Simple name, but Hong La Qiao (meaning “red chilli” in Mandarin) serves not the typical local Chinese dishes. With a history spans over 8 years, they serves one type of authentic Chinese cuisine that most of the locals branded it as one of the spiciest food around: Sichuan.
The first time I heard about ma la or ma lat in Cantonese, someone told me it’s from Taiwan. In fact, ma la orginated from Sichuan province of central China, one of the poorest province in China history to cover up the smell of rotten meat and trigger the body to produce warmth during winter. The name is formed from two Chinese characters; ma (numbing) and la (spicy), referring to the sensation on the mouth after taking the sauce.
For those who loves ma la steamboat, you can get it here and best of all, you can customise the ingredients that you wanna have with the steamboat such as tiger prawns, luncheon meat, home made dumplings, the usual fish balls, crab, Chinese mushroom, wood ear fungus, lotus root, enoki mushrooms, beancurd and so on. If you’re not the hardcore Sichuan steamboat fan, go for the Yin Yang steamboat which is made of half ma la and half herbal broth.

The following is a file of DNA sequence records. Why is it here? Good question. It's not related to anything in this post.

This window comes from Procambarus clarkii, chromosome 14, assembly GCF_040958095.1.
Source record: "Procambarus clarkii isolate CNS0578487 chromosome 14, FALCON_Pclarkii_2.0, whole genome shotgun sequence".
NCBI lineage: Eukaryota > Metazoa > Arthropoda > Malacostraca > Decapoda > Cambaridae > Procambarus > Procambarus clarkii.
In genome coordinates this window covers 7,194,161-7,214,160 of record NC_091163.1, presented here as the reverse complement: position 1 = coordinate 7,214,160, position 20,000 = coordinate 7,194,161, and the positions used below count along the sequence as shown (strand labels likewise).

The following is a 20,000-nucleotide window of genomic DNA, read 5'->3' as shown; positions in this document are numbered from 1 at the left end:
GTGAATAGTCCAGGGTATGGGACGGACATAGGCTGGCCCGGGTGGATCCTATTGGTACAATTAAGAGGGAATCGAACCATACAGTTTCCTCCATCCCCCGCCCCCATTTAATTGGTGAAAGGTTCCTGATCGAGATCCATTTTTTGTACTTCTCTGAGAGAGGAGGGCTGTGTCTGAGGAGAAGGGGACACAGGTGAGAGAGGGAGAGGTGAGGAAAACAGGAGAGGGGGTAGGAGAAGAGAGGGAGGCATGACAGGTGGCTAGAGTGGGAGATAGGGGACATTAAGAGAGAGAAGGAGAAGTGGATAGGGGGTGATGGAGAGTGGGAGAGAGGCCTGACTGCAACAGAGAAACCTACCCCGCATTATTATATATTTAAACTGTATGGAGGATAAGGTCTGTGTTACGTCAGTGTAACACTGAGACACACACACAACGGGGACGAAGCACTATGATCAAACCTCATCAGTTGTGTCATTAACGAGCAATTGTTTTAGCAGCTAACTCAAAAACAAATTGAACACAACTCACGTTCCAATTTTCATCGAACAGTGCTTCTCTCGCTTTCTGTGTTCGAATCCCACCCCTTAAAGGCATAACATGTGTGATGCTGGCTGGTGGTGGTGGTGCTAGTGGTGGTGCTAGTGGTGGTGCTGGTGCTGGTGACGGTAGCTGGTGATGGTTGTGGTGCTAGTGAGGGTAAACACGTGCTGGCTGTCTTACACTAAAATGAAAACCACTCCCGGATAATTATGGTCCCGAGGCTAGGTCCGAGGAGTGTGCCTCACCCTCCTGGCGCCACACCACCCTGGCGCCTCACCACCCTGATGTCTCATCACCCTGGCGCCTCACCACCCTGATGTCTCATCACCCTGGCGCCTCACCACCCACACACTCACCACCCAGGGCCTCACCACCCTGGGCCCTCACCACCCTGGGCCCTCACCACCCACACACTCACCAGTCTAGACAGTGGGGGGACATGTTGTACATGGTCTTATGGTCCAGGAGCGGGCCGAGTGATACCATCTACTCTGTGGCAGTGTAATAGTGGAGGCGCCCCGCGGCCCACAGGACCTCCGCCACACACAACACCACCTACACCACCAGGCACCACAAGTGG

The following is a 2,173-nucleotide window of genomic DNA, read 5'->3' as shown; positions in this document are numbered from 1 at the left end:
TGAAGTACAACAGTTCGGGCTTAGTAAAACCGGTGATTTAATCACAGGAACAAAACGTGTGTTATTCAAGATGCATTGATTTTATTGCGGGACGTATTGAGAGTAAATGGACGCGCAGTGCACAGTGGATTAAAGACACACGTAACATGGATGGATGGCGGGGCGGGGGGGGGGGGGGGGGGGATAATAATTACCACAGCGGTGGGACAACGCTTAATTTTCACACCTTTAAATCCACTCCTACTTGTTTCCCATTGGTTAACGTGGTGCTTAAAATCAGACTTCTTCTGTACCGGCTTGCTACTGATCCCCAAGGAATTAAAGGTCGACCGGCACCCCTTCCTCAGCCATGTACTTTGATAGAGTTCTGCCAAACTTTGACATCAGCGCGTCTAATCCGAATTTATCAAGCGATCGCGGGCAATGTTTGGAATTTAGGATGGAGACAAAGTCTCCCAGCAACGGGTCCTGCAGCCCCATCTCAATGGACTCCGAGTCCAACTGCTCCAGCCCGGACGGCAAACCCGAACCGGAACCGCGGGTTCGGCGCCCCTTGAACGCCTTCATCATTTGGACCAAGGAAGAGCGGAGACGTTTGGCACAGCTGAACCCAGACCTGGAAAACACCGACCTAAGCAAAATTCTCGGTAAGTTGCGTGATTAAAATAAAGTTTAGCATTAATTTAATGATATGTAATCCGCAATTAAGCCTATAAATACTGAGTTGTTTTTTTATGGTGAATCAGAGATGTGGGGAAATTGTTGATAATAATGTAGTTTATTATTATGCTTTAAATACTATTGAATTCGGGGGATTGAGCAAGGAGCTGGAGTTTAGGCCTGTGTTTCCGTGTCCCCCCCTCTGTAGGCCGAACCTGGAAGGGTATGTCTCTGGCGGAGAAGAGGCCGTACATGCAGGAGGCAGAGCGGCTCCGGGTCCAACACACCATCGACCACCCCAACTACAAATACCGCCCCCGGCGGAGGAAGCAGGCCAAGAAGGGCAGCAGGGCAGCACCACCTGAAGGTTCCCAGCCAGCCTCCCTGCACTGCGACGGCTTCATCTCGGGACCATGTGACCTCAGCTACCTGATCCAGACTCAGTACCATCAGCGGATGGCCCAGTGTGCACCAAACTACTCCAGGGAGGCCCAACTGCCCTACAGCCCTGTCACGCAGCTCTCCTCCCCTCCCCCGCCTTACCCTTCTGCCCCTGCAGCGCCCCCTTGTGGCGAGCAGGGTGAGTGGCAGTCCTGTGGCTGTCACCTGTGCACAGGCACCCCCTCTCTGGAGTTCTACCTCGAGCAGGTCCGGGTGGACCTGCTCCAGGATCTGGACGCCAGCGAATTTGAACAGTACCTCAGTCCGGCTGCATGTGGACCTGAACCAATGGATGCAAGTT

But we came here for the Soo Toong Rou (Soo Toong pork). I did some research on this and it seems to be the same dish called Tung Po Rou (Tung Po pork) which is named after revered Song Dynasty poet, artist and calligrapher Su Dongpo. The pork belly has about 4 layers, being the top layer is actually pork fat. The pork was braised with a special gravy mixture for few hours till the meat are chopsticks-tender and most of the fat has been rendered. The result is a very tender and juicy meat with gelatinous texture. Very sinful indeed!
Fancy something soupy and not spicy? Beancurd broth might be just the right one for you. Clear broth prepared with thinly sliced white beancurd, crabmeat sticks, black fungus, ginger, coriander, shrimp and egg, it was a great comfort food.
The La Tze Ji (Chicken with Dry Chillies) was spicier than we expected it to be. Tossed with dry chillies, Sichuan peppercorns, spring onion, ginger and sesame seeds, the chicken were crispy at the outside while remain tender and juicy inside. The only letdown of the dish are the annoying small bones.
Hong La Qiao can be quite noisy as Chinese visitors dominated the restaurant during dinner peak hours, so you might want to come early. You do not need to brush up your Mandarin language before coming as the waitresses are local Chinese.
Restoran Hong La Qiao
No. 53 – 55,
Jalan Changkat Thambi Dollah,
Off Jalan Pudu,
55100 Kuala Lumpur.
Tel: 03-2141 0078 / 03-2141 8078
Fax: 03-2148 8078
Business Hour: 10.30am – 10.30pm
*A la carte order available from 10.30am – 3pm and 5pm – 10pm.
Only steamboat is available in between 3pm – 5pm.
Last order at 10pm.
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